So today for example our search for holiness must lead us to

  • concern for the oppressed and the poor
  • refusing to be a part of systems which oppress minorities
  • working for change in our world

This might mean that we have to become involved in things which people say do not concern us. There are many Christians who are dualists, they believe that religion should be concerned with saying our prayers, asking God to stop injustice might be OK but getting involved, being God’s agents in our world is opposed. We are sometimes warned that religion and politics should not mix, what a good job great Christians reformers never took that seriously.

This is why it has been important for us this year to be able to support as our Christmas charity the work of Mildmay, a charity working alongside people who are so often subject to criticism who are subject to HIV and AIDS. Here are Christians taking their faith to some of the most damaged parts of the world. How can we think that half of children aged 15 in South Africa will be dead by the age of 30?

Recognising God’s salvation in Jesus means that we have to live different kinds of lives. We are a part of that salvation of which Simeon spoke. We are called to share in that great work.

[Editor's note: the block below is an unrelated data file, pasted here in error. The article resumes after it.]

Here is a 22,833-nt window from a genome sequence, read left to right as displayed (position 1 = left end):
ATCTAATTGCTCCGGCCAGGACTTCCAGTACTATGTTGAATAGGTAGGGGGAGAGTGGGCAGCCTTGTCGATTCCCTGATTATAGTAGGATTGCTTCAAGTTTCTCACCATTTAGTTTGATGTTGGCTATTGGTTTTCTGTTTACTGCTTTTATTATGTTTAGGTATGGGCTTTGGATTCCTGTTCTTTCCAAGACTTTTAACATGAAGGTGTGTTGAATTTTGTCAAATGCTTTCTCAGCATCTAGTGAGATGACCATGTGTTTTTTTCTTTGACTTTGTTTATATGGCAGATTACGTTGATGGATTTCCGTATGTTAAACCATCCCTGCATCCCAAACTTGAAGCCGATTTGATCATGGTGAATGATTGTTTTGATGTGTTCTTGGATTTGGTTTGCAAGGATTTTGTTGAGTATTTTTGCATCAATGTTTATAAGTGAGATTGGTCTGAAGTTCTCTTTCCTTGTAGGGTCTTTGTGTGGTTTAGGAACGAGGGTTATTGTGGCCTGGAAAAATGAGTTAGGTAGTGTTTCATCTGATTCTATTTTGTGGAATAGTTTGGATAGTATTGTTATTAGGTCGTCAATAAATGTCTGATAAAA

So we celebrate the light of Christ this Candlemas and we take the risk to stand out as lights in the darkness. We do this knowing the danger, that which took Jesus to the cross. This Candlemas, let us each ask God to challenge the thoughts of our hearts.

Charles Royden

In Jewish tradition women were considered unclean after the birth of a child and were not permitted to enter the Temple to worship. This was 40 days after the birth of a son and 60 days after the birth of a daughter. At the end of the 40 or 60 days, the mother was brought to the Temple or synagogue and ritually purified. Now she can go to religious services again, and generally go out in public. So we celebrate the ritual Purification of the Virgin Mary, the specified forty days after she gave birth to Jesus. In more recent times people will remember the churching of women after the birth of a child. Women were frequently not allowed into other people's home and were treated as 'unclean' until churching had taken place. It is an interesting paradox that giving birth to the Saviour of the world made Mary unclean according to the Jewish Law.